Heat Exchanger Maintenance

From c34.org
Jump to: navigation, search

I've heard I'm supposed to change the zinc in the heat exchanger. Where is this and how do I do it?

Location

The heat exchanger is on the upper back (aft) portion of the engine -it looks like a 4" cylinder approx. 2ft. long lying on its side athwartship. Look in your owner’s manual at the picture of an M25/M25XP it will show the exchanger and the zinc . If you don't have a manual, contact your Westerbeke dealer. That owner’s manual and the parts manual are a MUST to have on board.

The heat exchanger zinc is accessed by means of a screwed-in mount at the bottom of the heat exchanger, in the back of the engine. You'll need to access this through the back cabin; it's quite a contortion, though, so get somebody to help you if you have back problems. Ron Hill, APACHE #788


What's involved in maintaining it?

I've added this maintenance to my annual spring fitting out list, doing all that is mentioned below. One additional step that I perform is to use radiator flush (the typical automotive type - found just about anywhere) and after the cleaning ritual below, fill the exchanger with the prescribed mixture and let it soak overnight. A couple of vigorous shakes the next day, followed by multiple rinses and reassembly has kept mine troublefree for 5 years now. Several years ago I also cleaned the exterior with a wire brush and got it completely down to bare metal. Then I primed and painted it with an engine enamel (black). Bob Mack, Upon A Star #52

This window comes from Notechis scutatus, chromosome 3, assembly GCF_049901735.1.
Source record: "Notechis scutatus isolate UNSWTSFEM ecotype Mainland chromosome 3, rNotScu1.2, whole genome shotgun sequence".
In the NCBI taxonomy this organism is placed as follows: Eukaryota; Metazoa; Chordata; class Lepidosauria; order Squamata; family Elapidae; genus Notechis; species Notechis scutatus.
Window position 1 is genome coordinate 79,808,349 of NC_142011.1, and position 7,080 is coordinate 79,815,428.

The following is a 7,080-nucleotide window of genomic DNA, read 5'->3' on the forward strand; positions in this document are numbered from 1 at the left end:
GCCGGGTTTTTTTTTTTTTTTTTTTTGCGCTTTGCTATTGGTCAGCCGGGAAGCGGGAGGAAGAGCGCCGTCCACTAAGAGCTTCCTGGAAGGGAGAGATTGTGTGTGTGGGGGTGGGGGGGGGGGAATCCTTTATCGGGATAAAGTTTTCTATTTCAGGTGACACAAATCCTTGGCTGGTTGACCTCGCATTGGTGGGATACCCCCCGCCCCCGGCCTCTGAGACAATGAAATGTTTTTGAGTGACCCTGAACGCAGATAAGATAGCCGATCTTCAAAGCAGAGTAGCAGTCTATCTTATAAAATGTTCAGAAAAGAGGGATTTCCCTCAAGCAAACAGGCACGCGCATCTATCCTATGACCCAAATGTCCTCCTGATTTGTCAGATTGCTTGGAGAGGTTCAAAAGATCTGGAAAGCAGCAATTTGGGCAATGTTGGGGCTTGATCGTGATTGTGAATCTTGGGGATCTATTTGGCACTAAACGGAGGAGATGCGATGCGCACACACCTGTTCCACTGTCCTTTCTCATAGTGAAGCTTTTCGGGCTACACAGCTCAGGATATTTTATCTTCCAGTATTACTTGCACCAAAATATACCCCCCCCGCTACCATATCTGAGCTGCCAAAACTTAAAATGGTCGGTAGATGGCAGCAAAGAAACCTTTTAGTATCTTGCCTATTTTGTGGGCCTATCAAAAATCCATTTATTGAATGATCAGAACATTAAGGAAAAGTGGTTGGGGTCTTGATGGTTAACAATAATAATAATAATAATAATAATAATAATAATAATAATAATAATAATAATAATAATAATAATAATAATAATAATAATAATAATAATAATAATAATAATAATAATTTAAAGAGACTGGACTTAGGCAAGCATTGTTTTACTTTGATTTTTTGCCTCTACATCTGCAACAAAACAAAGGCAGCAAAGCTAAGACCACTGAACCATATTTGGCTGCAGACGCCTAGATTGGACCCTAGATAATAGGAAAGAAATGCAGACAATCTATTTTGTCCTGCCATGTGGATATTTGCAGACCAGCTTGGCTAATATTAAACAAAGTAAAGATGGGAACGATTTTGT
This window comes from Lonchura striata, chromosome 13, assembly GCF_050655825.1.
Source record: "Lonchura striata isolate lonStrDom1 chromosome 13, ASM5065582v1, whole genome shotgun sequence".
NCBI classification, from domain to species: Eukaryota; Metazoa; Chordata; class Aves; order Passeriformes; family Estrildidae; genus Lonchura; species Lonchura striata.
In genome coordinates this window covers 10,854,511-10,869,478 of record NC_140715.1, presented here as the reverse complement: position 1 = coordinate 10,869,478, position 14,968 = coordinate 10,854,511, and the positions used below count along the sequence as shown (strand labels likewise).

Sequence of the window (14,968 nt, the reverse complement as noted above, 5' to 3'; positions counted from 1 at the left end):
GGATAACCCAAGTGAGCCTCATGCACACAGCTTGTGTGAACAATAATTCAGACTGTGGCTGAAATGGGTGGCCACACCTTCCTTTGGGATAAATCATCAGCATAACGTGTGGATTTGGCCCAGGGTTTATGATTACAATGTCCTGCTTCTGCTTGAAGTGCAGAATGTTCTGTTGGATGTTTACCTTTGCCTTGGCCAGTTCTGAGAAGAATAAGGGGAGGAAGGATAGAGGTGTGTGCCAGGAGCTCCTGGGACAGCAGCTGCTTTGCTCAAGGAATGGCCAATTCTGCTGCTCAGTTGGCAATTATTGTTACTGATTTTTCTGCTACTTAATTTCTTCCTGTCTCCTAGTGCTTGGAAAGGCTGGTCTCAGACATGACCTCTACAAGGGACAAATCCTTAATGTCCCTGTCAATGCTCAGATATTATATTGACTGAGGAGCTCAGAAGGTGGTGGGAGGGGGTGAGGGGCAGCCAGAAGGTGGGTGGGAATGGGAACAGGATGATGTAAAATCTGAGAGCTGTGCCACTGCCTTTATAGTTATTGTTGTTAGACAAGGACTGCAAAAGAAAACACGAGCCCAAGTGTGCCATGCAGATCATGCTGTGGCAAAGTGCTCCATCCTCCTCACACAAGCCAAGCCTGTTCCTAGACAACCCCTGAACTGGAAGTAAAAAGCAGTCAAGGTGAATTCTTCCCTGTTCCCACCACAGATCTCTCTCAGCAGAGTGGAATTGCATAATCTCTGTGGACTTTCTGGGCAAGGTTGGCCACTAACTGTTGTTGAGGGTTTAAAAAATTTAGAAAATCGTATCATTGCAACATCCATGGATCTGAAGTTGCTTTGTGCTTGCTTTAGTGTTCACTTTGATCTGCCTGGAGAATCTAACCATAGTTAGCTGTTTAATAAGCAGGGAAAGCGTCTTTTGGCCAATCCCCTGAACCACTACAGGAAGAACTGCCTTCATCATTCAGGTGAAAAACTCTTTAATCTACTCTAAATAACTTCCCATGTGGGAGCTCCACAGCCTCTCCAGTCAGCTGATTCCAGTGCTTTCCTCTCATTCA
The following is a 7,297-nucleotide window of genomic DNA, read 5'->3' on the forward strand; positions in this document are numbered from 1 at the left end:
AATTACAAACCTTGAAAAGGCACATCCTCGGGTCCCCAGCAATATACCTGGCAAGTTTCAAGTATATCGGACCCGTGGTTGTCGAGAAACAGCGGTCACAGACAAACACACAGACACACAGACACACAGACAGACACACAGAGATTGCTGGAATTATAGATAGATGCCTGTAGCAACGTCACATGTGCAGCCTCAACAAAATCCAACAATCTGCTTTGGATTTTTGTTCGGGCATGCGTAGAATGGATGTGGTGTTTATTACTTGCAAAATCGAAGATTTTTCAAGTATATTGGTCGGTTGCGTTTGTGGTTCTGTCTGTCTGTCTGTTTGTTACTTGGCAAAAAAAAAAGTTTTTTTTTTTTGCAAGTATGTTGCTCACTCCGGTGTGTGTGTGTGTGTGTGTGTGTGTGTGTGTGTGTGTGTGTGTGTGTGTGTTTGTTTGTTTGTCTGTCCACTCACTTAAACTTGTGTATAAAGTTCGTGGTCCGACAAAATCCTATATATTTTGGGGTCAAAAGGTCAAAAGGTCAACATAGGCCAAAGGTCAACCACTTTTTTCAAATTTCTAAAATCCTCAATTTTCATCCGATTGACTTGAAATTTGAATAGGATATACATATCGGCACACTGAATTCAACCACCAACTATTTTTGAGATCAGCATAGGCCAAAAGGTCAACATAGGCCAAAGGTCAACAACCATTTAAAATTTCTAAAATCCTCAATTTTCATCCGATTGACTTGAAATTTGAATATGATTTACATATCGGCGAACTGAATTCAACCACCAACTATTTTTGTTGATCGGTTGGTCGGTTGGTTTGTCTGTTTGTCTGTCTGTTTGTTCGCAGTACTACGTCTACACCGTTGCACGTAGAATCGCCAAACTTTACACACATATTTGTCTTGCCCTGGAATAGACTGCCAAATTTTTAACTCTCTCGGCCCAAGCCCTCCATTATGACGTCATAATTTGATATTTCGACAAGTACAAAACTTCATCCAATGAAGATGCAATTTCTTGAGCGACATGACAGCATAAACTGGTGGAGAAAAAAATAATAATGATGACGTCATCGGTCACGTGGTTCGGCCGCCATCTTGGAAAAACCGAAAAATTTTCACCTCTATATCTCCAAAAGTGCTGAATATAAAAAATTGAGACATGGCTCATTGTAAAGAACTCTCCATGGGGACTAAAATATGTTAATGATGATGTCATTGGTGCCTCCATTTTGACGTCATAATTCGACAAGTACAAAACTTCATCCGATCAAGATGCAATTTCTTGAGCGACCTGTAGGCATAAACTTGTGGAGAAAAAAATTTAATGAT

What size zinc do I need?

Better chandleries, especially marine diesel shops such as Hansen Marine (a Universal "stocking dealer") can tell you which zinc you need. They need to know the diameter of the heat exchanger. Some older engines have 2" exchangers the new ones are 3" in diameter. Alby Anderson, Full Moon #1380


There are two sizes (diameter) of heat exchanger zincs. You can't mix them up because the larger won't fit. But you can screw up the tubes inside the heat exchanger if the zinc is too long. Take a screwdriver, a #2 pencil, or something that will go up through the hole, and measure how far up it went. Then hack saw the zinc off to match. In high-saline conditions or year around use, I'd check the heat exchanger zinc at least twice a year. Zincs are cheap; heat exchangers and engines are expensive. Ron Hill, APACHE #788